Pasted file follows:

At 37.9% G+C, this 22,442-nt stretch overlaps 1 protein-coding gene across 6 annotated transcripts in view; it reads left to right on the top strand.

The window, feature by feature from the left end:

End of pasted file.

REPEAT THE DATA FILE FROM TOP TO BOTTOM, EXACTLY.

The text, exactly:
At 37.9% G+C, this 22,442-nt stretch overlaps 1 protein-coding gene across 6 annotated transcripts in view; it reads left to right on the top strand.

The window, feature by feature from the left end: